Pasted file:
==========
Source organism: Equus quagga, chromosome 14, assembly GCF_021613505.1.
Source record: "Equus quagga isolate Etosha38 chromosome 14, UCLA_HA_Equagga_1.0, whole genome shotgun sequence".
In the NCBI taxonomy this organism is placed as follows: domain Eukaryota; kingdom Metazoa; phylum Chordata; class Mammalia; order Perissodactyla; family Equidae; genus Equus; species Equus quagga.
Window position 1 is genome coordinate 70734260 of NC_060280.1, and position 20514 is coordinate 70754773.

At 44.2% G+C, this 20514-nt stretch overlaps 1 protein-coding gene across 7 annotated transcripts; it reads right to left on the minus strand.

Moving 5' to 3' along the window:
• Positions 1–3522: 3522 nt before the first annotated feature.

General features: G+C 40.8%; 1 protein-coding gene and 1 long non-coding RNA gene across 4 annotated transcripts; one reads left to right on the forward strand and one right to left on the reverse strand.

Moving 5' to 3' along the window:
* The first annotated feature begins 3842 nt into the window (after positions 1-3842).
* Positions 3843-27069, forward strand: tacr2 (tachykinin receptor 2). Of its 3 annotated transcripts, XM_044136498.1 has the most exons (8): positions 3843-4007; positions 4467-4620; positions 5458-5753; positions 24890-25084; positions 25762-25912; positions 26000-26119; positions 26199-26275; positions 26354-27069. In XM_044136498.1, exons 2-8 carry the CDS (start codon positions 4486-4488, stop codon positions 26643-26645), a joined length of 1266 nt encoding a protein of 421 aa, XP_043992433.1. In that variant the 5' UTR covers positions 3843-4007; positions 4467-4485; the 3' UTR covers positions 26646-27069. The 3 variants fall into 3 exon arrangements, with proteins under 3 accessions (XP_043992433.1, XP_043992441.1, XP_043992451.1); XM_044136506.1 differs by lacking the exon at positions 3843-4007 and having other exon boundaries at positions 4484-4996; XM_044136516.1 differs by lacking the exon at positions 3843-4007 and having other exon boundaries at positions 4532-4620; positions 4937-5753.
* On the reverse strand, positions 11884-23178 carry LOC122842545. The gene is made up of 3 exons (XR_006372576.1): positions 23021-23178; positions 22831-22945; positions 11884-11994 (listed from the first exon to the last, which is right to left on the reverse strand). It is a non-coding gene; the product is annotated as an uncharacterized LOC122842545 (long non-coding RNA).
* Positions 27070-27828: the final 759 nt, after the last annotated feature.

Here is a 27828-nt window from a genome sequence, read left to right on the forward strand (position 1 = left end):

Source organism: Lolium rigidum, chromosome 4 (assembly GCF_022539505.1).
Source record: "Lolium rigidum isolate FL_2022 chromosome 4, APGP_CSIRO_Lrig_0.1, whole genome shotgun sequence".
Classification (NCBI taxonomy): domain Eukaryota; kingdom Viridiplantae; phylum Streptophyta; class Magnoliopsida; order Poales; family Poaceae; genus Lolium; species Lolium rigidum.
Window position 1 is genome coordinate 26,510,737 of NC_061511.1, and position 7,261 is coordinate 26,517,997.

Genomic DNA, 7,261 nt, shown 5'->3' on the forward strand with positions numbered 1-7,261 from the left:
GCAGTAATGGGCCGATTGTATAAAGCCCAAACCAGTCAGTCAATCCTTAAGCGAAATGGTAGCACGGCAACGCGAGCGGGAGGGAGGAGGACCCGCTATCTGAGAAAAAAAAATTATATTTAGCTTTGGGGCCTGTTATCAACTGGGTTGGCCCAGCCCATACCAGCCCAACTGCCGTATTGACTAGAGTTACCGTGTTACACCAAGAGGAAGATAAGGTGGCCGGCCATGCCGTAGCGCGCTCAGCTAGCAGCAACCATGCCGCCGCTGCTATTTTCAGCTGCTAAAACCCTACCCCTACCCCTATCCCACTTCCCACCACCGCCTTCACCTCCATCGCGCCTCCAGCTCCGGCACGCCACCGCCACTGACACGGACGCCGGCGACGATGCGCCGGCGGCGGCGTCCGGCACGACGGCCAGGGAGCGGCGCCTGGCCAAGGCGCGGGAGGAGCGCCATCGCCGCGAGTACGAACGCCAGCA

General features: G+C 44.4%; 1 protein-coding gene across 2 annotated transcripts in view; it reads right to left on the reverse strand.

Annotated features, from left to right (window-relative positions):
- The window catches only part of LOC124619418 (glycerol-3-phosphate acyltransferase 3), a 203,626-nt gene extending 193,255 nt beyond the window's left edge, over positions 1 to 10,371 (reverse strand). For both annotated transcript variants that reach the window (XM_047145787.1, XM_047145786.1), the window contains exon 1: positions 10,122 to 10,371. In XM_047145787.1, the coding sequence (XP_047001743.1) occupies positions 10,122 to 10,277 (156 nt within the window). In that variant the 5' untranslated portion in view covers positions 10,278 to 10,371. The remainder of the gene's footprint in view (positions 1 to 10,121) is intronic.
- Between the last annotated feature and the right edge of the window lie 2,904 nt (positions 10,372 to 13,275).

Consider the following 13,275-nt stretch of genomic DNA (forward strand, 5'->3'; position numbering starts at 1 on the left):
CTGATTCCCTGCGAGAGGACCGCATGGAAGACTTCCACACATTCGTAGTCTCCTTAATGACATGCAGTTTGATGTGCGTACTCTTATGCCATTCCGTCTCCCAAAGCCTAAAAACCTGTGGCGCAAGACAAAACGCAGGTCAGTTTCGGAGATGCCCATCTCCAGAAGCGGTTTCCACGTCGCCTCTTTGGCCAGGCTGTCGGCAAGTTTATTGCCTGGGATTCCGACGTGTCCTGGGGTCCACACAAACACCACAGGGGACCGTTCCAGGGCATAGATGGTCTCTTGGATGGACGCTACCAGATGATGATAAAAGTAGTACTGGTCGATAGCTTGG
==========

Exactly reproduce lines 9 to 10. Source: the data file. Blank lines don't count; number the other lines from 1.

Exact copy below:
Moving 5' to 3' along the window:
* The first annotated feature begins 3842 nt into the window (after positions 1-3842).